- HSE appoints Chief Operations Officer
- Mercy Urgent Care Centre opened
- New Mater Emergency Department
- Phoenix Care Centre opened
- Investment needed in preventive eye care
- Breast cancer diagnosed in 832 women
- What’s in a name?
- Referral thresholds for surgical procedures
- National Paediatric Hospital Development Board Members
HSE appoints Chief Operations Officer
Ms. Laverne McGuinness has been appointed Chief Operations Officer of the HSE.
She is a member of the Board of the Executive, as well as its top management team and was formerly its Director of Integrated Services.
An accountant by profession, Ms. McGuinness joined the HSE at the time of its establishment when she was appointed Director of Shared Services. She previously worked as Asst. Chief Executive at the former Northern Area Health Board.
Mercy Urgent Care Centre opened
The Mercy Urgent Care Centre at St. Mary’s Health Campus (former St. Mary’s Orthopaedic Hospital), Gurranabraher, Cork has been officially opened by the Minister for Health, Dr. James Reilly.
The centre has treated over 8,500 patients since it opened on March 20, 2012. The average turnaround time from registration desk to discharge is currently 65 minutes and the most common injuries seen are hand and ankle. Just over half were self-referrals with the remainder being referred by other services such as general practitioners (GPs).
The centre treats patients aged over 10 with minor injuries such as suspected broken bones, minor burns, scalds and cuts requiring stitching.
Open each day from 8.00am to 6.00pm, Monday to Sunday, the Mercy Urgent Care Centre is led by Dr. Gerry McCarthy, a consultant in emergency medicine and caters for people suffering from minor injuries in Cork city and county. Forming part of the network of emergency services in Cork city and county the centre is under the governance of the Mercy University Hospital (MUH).
It is run by 15 staff including doctors, nurses, physiotherapists, radiographers and other health care professionals. They treat adults presenting with non–emergency conditions that are unlikely to require hospital admission. Patients are treated quicker than emergency departments and the normal €100 charge applies to people without medical cards and those not referred by their GP or Southdoc.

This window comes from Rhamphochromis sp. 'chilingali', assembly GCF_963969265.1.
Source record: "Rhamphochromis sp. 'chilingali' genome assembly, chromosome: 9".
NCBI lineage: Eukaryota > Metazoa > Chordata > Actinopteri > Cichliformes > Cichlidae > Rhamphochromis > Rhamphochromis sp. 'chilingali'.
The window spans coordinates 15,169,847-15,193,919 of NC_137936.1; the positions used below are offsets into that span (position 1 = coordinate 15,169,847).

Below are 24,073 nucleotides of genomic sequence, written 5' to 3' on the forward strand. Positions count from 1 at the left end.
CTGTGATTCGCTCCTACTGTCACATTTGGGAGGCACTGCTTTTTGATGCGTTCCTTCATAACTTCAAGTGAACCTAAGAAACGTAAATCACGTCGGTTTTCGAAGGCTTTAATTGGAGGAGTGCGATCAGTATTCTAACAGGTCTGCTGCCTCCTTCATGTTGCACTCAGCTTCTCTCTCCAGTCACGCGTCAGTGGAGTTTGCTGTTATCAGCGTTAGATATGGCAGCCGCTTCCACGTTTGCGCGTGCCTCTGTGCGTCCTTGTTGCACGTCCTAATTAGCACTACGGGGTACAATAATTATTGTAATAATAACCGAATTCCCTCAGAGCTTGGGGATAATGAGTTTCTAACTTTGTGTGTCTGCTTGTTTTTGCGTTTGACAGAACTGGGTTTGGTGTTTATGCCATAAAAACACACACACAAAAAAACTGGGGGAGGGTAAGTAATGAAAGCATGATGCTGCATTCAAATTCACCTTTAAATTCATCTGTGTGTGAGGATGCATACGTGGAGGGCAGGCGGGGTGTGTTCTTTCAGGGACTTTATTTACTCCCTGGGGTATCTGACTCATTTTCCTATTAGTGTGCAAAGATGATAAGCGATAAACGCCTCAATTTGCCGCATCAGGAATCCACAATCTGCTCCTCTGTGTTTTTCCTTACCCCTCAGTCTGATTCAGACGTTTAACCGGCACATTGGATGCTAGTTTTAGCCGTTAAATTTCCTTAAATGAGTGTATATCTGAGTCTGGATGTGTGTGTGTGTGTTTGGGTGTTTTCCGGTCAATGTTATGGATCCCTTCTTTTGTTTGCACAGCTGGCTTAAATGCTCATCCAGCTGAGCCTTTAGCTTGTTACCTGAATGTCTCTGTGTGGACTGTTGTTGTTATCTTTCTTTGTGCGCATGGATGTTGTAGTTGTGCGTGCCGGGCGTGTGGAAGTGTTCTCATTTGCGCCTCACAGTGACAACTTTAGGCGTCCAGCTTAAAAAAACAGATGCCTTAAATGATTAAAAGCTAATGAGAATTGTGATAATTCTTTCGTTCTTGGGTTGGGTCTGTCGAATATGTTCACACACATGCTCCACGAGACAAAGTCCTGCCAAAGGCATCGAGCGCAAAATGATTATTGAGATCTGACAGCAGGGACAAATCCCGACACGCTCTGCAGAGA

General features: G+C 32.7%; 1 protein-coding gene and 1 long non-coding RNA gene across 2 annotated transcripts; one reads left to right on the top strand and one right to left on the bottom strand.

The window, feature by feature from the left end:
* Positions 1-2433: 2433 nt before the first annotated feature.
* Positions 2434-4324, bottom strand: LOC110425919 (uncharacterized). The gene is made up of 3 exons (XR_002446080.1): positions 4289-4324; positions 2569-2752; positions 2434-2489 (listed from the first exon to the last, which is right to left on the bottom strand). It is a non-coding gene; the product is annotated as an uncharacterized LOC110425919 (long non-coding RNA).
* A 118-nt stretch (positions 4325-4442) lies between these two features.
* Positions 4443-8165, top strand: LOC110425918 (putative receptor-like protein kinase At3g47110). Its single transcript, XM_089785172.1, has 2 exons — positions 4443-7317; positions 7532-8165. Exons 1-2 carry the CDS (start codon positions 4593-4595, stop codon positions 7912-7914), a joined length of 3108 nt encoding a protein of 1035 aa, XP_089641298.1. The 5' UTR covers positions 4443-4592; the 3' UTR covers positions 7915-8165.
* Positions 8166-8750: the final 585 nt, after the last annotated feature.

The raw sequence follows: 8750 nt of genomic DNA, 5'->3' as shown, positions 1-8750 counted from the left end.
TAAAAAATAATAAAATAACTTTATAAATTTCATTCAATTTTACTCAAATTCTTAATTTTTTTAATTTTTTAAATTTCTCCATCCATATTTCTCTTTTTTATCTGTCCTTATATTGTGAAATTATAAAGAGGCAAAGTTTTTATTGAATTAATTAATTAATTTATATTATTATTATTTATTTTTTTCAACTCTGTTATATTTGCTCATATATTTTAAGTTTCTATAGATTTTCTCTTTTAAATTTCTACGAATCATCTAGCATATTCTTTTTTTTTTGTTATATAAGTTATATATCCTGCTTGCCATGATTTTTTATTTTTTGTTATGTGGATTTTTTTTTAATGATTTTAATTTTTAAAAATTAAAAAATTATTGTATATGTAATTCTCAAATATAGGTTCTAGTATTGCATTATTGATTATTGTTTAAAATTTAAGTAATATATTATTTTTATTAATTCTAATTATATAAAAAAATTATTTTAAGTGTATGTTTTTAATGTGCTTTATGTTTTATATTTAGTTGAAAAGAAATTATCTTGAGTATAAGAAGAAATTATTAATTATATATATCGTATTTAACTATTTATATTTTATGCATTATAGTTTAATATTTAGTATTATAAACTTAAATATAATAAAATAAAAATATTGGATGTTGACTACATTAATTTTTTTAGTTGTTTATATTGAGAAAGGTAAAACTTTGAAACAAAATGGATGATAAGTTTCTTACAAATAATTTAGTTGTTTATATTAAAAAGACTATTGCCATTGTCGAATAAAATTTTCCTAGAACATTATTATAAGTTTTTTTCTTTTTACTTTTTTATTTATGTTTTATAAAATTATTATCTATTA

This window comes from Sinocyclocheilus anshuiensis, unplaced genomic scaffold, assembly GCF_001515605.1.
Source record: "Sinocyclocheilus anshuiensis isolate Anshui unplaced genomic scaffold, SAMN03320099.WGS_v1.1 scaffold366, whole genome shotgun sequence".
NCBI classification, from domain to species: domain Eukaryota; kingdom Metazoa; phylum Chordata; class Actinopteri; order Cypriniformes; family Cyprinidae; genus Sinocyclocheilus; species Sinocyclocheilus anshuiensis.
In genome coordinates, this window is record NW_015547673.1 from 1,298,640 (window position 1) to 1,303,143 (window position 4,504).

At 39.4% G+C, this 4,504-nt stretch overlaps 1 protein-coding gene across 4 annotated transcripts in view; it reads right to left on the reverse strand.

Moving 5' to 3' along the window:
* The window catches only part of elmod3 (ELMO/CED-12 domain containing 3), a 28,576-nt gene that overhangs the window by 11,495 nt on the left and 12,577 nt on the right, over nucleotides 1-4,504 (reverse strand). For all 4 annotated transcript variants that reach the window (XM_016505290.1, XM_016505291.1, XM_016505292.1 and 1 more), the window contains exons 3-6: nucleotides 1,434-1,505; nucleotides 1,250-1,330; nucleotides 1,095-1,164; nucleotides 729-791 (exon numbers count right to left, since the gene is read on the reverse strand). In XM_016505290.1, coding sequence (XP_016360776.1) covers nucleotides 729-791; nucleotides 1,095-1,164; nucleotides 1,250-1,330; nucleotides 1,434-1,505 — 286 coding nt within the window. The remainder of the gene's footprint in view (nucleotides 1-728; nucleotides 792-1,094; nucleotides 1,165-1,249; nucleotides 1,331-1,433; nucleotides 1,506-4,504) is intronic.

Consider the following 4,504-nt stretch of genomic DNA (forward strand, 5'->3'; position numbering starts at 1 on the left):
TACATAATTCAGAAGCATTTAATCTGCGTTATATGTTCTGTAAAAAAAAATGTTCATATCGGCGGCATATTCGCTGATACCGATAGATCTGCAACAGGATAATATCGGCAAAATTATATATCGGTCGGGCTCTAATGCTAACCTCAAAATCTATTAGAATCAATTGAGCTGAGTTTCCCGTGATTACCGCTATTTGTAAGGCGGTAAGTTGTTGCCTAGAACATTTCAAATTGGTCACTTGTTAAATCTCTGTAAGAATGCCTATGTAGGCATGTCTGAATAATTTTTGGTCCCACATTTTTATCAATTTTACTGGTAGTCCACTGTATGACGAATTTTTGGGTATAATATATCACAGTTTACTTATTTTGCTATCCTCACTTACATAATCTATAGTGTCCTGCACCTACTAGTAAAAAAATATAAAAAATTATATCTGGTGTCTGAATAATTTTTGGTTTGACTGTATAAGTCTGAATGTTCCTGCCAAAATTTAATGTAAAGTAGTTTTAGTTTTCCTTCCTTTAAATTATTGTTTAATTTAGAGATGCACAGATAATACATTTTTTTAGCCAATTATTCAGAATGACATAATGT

Minor injuries comprise typically around 40% to 50% and sometimes as high as 70% of patients who present to emergency departments, most of whom present during the day. The Urgent Care Centre has the capacity to treat 10,000 people with minor injuries annually and has helped alleviate waiting times and volumes at CUH and MUH.
Mr. Jim Corbett, Deputy Chief Executive Officer Mercy University Hospital said: “The Mercy Urgent Care Centre represents a new departure for Mercy University Hospital. This is the first time that the hospital has undertaken the establishment of a new service in its traditional catchment area in the Northside of Cork city away from its historic campus. The opening of the Mercy Urgent Care Centre provides a re-affirmation of the Mercy ethos to care for the people of Cork in new and innovative ways and we look forward to developing additional new services into the future.
“This new service is fully operational and to date the statistics show that people attending with injuries that are unlikely to require hospital admission are seen quickly and discharged. Those requiring hospital admission have the benefit of the Mercy Urgent Care Centre’s link with the Mercy University Hospital’s 24/7 emergency department and the full range of acute hospital services we offer. The Mercy Urgent Care Centre reaffirms Mercy University Hospital’s pivotal role in the provision of emergency services in the Cork region.